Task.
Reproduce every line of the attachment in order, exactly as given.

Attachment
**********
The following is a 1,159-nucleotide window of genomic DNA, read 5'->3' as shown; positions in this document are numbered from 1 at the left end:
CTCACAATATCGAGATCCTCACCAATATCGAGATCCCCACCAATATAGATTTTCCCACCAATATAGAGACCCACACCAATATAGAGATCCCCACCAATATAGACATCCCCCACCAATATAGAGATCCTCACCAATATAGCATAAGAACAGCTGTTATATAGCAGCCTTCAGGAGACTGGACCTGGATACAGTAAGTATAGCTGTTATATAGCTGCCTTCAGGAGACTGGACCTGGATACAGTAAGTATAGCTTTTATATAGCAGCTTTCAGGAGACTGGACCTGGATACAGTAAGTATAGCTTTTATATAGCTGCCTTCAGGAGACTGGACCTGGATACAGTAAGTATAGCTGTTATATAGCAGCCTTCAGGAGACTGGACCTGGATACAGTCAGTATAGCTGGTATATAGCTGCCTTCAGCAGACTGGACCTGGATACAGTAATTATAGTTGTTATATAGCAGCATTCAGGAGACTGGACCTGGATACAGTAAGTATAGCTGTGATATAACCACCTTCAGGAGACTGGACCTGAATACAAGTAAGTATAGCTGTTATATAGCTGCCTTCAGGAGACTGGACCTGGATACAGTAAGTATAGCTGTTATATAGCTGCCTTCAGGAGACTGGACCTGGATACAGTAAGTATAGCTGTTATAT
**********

The following is a 1,159-nucleotide window of genomic DNA, read 5'->3' as shown; positions in this document are numbered from 1 at the left end:
CTCACAATATCGAGATCCTCACCAATATCGAGATCCCCACCAATATAGATTTTCCCACCAATATAGAGACCCACACCAATATAGAGATCCCCACCAATATAGACATCCCCCACCAATATAGAGATCCTCACCAATATAGCATAAGAACAGCTGTTATATAGCAGCCTTCAGGAGACTGGACCTGGATACAGTAAGTATAGCTGTTATATAGCTGCCTTCAGGAGACTGGACCTGGATACAGTAAGTATAGCTTTTATATAGCAGCTTTCAGGAGACTGGACCTGGATACAGTAAGTATAGCTTTTATATAGCTGCCTTCAGGAGACTGGACCTGGATACAGTAAGTATAGCTGTTATATAGCAGCCTTCAGGAGACTGGACCTGGATACAGTCAGTATAGCTGGTATATAGCTGCCTTCAGCAGACTGGACCTGGATACAGTAATTATAGTTGTTATATAGCAGCATTCAGGAGACTGGACCTGGATACAGTAAGTATAGCTGTGATATAACCACCTTCAGGAGACTGGACCTGAATACAAGTAAGTATAGCTGTTATATAGCTGCCTTCAGGAGACTGGACCTGGATACAGTAAGTATAGCTGTTATATAGCTGCCTTCAGGAGACTGGACCTGGATACAGTAAGTATAGCTGTTATAT